Spike Davis is a Louisville original. Born and raised in The West End, he began doing stand-up at Comedy Caravan in the early ‘90s. Davis quickly became a stand-out comedic voice in the city’s thriving scene. Soon he found himself hosting BET’s “On the Beat,” making him one of the first African-American game show hosts in television history. He hosted his own children’s show, “What’s Up with Spike?” Davis has toured the country with such performers as Jamie Foxx, Chris Rock and Cedric the Entertainer. And he’s been seen him on “Comics Unleashed,” “BET Comic View,” “The Jamie Foxx Show,” A&E’s “Evening at The Improv” and HBO’s “Def Comedy Jam.” This weekend Spike Davis returns to familiar ground and called in to talk about a life in comedy and his hometown.
LEO: What was the best part of growing up in Louisville?
Spike Davis: I grew up in The West End When I was a kid, the whole neighborhood was a community. It was like a big family, where we took care of one another and loved each other.
What do you miss about Louisville?
The people. All of my family and all of my old friends are still in Louisville. A lot of the comedians that I came up with at Comedy Caravan still live in Louisville. As a whole, there seems to be a sensibility and a charm about the people there that you just won’t find anywhere else. Louisville is my people. I’m in Lexington right now, I’m driving back to Atlanta to pick up my wife and kids, because they want to come with me. They want to see their grandmother. I love that Louisville is becoming my family’s people, too.
How did starting out in Louisville affect your sense of humor?
In those days Tom Sobel owned the [Comedy Caravan], and he booked comics in clubs all over the country. And Tom wouldn’t book you if you didn’t have a clean set you could fall back on. So learning to write clean helped me immensely in just finding the funny without all of the other stuff added in. Also, it helped my career, because there were so many more paying gigs you could book when you were able to do clean material.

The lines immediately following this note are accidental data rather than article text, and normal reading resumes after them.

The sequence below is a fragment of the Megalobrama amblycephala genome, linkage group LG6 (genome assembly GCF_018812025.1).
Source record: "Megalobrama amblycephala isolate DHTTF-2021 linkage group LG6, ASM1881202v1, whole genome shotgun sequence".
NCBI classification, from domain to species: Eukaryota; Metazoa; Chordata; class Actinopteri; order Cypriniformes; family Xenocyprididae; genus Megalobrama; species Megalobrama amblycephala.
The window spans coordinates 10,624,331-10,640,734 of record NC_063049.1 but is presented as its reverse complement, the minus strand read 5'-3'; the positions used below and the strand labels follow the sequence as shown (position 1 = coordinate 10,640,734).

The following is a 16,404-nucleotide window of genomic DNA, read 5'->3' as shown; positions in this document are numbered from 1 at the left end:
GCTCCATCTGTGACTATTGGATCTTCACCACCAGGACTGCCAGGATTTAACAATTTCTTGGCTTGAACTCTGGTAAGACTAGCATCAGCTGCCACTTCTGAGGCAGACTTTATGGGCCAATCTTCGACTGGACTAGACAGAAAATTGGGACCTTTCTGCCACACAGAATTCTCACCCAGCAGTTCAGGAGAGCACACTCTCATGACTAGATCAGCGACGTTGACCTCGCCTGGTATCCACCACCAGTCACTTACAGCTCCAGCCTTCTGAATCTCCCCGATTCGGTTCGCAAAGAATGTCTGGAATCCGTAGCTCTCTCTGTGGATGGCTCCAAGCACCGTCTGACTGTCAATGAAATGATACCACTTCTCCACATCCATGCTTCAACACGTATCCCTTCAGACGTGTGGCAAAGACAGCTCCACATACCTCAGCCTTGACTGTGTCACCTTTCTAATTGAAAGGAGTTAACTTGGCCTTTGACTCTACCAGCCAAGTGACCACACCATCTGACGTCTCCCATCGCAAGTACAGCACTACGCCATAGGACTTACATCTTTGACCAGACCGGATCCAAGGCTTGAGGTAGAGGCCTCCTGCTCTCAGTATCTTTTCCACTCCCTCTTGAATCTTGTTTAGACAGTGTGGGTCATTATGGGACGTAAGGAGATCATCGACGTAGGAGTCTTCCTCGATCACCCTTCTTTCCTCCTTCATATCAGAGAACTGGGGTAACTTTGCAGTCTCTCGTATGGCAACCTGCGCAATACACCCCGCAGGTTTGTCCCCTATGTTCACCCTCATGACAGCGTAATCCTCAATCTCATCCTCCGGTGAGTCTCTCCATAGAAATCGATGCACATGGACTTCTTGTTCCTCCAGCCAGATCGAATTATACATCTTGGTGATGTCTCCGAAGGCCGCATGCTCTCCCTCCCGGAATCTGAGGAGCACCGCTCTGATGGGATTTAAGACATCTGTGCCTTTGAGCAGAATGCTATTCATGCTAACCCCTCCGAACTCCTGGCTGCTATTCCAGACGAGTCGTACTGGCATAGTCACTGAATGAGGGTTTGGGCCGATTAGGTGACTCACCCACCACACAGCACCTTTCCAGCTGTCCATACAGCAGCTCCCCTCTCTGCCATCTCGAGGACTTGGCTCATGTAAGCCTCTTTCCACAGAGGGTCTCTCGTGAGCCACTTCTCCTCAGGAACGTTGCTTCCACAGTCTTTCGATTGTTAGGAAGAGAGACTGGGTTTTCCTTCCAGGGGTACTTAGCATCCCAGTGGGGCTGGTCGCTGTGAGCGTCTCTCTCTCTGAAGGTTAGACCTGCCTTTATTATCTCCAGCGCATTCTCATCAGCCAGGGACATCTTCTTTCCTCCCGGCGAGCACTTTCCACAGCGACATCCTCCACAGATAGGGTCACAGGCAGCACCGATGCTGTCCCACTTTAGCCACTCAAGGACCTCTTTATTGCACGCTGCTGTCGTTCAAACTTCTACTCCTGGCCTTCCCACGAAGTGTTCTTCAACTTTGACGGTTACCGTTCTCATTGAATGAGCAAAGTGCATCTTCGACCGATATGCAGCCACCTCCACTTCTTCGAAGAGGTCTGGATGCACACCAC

You have performed countless shows for military all over the world. How are those shows different than other shows?
They are so appreciative, it’s almost embarrassing. I’m here telling jokes — you’re here putting your life on the line every day to keep our country safe. They put their lives, education, careers [and] families all on hold to come serve. The least I can do is skip a few paid gigs and hopefully make them smile a little bit. Whereas, comedy club shows aren’t always like that. Usually, they’re great because people came inside because of the word comedy outside. They show up to laugh. But if they’re drunk, or they don’t like your particular sense of humor, or whatever the case might be, things can get tricky. Even if they came out and had a good time, that’s what they expected, and that’s what they paid for, so they simply aren’t always as outwardly appreciative as troops tend to be.
As one of the first African-American game show hosts with BET’s ‘90s game show ‘On the Beat,’ does it make your heart warm turning on the television and seeing that it isn’t uncommon anymore?
It really does. Especially for Steve Harvey. I’m so happy that he has had the success that he has, because we started off in comedy together. We were playing clubs all over the country together. And we always said that if we got big, we’d bring the other one with us. And when Steve blew up, he was true to his word. He took me out on the road with him and gave me bigger and better opportunities to get what I was doing out there. He’s a man of his word and good friend.
What’s one thing that people don’t know about you that would surprise them?
I think how spiritual I am. I was raised going to church, and I still believe in those things. I’m a spiritual person. But spirituality can mean a lot of different things to a lot of different people. Spirituality doesn’t have to mirror your spirituality. We all have the capacity to love and accept one another for our differences as well as our similarities.